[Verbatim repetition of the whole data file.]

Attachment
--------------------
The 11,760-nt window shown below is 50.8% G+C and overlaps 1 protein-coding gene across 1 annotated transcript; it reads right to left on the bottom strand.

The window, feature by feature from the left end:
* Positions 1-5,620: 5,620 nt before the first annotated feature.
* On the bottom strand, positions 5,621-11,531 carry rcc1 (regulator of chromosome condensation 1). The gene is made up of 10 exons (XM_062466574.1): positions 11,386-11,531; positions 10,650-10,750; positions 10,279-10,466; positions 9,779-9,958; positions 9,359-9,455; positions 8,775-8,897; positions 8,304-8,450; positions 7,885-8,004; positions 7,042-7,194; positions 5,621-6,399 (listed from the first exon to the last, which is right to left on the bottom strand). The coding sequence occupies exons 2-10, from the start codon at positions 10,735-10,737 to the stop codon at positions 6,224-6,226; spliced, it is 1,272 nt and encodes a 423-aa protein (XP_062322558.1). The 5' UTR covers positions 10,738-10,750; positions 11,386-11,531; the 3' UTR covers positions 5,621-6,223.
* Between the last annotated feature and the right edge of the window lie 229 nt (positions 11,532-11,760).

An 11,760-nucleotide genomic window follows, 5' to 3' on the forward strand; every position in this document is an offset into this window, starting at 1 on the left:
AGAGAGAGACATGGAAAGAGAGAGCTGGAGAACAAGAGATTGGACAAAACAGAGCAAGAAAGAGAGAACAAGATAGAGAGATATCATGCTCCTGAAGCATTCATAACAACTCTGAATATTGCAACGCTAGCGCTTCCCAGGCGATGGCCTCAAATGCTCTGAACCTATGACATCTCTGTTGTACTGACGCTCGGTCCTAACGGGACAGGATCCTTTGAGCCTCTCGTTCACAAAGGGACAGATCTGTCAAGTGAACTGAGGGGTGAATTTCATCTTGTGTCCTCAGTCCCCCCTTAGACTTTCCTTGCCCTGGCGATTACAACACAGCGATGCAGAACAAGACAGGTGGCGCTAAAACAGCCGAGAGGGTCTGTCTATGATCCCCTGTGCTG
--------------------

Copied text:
The 11,760-nt window shown below is 50.8% G+C and overlaps 1 protein-coding gene across 1 annotated transcript; it reads right to left on the bottom strand.

The window, feature by feature from the left end:
* Positions 1-5,620: 5,620 nt before the first annotated feature.
* On the bottom strand, positions 5,621-11,531 carry rcc1 (regulator of chromosome condensation 1). The gene is made up of 10 exons (XM_062466574.1): positions 11,386-11,531; positions 10,650-10,750; positions 10,279-10,466; positions 9,779-9,958; positions 9,359-9,455; positions 8,775-8,897; positions 8,304-8,450; positions 7,885-8,004; positions 7,042-7,194; positions 5,621-6,399 (listed from the first exon to the last, which is right to left on the bottom strand). The coding sequence occupies exons 2-10, from the start codon at positions 10,735-10,737 to the stop codon at positions 6,224-6,226; spliced, it is 1,272 nt and encodes a 423-aa protein (XP_062322558.1). The 5' UTR covers positions 10,738-10,750; positions 11,386-11,531; the 3' UTR covers positions 5,621-6,223.
* Between the last annotated feature and the right edge of the window lie 229 nt (positions 11,532-11,760).

An 11,760-nucleotide genomic window follows, 5' to 3' on the forward strand; every position in this document is an offset into this window, starting at 1 on the left:
AGAGAGAGACATGGAAAGAGAGAGCTGGAGAACAAGAGATTGGACAAAACAGAGCAAGAAAGAGAGAACAAGATAGAGAGATATCATGCTCCTGAAGCATTCATAACAACTCTGAATATTGCAACGCTAGCGCTTCCCAGGCGATGGCCTCAAATGCTCTGAACCTATGACATCTCTGTTGTACTGACGCTCGGTCCTAACGGGACAGGATCCTTTGAGCCTCTCGTTCACAAAGGGACAGATCTGTCAAGTGAACTGAGGGGTGAATTTCATCTTGTGTCCTCAGTCCCCCCTTAGACTTTCCTTGCCCTGGCGATTACAACACAGCGATGCAGAACAAGACAGGTGGCGCTAAAACAGCCGAGAGGGTCTGTCTATGATCCCCTGTGCTG